Semiconductor Sales Decline Slightly in 2008

By  |  Friday, January 2, 2009 at 5:24 pm

The Semiconductor Industry Association, a trade group comprised of computer, device, and chip makers, is reporting that chip sales dipped to $20.8 billion in 2008 from $23.1 billion in 2007, New York Times is reporting. It’s yet another sign of the U.S. economy’s fragile condition. But the “glass is half full” part of my brain can’t ignore the fact that sales are still brisk.

We already knew, of course, that businesses and consumers are spending less on IT. It makes perfect sense that non essential capital expenditures would lower: you can’t eat silicon. Innovations in technology can give businesses an edge, but when it comes time to tighten the belt, it is better to delay buying new workstations or BlackBerries for interns than it is to cut advertising or hand out pink slips. Consumers can afford to wait another year for the latest and greatest gadget.

There could be other contributing factors. Aside from the economy, the industry is on the downward edge of a sawtooth. I’m not going to buy a new computer today unless I have to, because OS X Snow Leopard and Windows 7 aren’t out yet. Many consumers are informed enough to know that they may want to hold off purchases for those releases.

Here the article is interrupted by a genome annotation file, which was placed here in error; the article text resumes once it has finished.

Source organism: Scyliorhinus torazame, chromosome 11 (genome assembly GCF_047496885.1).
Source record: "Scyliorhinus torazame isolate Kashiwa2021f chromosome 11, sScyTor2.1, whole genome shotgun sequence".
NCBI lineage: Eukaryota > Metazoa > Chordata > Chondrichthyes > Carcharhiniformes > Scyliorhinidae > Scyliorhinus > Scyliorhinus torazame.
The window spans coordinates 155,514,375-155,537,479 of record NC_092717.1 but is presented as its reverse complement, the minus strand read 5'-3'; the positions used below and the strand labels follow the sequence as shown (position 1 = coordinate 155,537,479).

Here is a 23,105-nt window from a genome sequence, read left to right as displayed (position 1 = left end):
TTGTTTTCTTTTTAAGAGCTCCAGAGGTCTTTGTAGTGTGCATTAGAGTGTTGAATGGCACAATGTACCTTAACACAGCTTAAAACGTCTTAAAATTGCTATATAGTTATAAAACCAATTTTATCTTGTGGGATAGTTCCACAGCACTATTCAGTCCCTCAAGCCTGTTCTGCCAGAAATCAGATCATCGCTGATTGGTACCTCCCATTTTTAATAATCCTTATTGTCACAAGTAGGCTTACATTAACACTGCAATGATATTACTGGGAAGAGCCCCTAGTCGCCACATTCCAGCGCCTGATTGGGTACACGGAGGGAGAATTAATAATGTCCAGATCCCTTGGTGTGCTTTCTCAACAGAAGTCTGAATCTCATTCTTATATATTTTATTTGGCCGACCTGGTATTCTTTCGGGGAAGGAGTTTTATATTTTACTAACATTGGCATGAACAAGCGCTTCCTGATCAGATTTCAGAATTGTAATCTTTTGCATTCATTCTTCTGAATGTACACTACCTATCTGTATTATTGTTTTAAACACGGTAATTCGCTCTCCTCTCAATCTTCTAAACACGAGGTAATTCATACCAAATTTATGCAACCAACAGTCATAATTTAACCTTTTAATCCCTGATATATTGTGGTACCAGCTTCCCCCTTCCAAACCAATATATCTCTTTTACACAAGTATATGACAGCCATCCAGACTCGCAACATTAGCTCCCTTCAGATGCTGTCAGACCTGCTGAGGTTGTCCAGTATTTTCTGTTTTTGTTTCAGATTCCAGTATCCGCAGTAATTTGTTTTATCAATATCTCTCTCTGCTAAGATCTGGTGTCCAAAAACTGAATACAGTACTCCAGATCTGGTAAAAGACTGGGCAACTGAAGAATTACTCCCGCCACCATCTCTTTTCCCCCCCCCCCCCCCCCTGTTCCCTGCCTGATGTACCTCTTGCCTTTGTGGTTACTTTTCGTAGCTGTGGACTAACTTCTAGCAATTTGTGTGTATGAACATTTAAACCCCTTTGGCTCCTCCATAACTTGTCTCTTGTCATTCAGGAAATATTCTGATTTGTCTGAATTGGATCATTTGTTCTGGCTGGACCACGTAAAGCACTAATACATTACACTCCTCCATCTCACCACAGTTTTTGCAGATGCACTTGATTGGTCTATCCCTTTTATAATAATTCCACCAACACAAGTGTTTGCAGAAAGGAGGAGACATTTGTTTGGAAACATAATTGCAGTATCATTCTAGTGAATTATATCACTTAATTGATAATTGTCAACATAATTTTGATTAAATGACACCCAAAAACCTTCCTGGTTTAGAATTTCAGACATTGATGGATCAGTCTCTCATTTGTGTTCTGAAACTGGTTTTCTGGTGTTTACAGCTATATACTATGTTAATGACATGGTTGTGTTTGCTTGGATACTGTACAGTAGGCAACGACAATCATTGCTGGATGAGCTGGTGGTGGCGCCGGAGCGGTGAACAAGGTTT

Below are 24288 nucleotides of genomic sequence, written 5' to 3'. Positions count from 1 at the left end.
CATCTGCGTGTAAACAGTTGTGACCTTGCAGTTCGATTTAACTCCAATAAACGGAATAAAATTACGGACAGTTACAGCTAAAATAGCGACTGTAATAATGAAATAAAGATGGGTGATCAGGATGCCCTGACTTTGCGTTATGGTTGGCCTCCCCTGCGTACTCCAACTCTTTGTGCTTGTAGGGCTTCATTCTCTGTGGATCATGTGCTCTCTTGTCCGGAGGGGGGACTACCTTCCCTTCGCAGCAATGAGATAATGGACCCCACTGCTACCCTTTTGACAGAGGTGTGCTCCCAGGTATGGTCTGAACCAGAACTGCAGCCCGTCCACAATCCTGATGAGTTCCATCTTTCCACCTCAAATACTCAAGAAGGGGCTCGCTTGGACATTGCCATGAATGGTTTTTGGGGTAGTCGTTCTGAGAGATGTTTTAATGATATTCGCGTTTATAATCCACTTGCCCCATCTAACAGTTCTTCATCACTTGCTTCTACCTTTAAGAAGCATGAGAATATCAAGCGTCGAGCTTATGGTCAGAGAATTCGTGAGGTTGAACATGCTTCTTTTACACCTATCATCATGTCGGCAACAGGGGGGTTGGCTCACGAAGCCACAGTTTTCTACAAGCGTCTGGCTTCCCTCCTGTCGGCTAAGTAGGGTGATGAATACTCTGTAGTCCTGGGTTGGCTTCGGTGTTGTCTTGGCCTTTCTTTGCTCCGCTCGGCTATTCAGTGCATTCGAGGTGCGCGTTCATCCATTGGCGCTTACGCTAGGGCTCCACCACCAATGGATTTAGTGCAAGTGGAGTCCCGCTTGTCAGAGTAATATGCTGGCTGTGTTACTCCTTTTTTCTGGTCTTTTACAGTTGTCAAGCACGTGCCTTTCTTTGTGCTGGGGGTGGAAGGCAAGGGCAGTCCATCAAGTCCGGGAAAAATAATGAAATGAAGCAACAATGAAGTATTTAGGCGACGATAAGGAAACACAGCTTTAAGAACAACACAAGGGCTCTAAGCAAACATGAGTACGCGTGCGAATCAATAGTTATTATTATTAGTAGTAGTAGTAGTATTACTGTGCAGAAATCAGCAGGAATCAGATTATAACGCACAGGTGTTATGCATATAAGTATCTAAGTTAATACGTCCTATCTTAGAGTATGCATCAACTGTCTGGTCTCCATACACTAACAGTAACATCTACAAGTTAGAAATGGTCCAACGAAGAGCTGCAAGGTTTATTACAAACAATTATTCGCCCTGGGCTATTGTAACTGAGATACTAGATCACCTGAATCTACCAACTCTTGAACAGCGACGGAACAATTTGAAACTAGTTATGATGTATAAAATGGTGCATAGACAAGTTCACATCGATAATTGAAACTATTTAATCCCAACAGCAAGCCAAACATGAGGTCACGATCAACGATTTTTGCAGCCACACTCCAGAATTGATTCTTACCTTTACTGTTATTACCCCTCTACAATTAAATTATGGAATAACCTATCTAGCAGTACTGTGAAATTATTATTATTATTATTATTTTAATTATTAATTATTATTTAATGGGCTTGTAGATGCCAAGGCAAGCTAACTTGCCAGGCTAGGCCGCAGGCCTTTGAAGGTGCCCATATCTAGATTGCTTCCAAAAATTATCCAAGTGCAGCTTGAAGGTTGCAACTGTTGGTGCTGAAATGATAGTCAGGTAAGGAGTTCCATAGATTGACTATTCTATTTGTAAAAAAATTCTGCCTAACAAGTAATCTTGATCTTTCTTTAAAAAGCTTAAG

While it is widely accepted that 2009 will be a difficult year economically, that does not mean that every sector of the economy will be affected equally. The IT industry is not the automobile industry–let’s not panic because one report tells us what we already anticipated.

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  1. AMD Cuts Employees, Compensation  | Technologizer Says:

    […] surprise considering there has been a corresponding downturn in the sales of semiconductors. Chip sales dipped to $20.8 billion in 2008 from $23.1 billion in 2007, according to a recent report by the Semiconductor Industry […]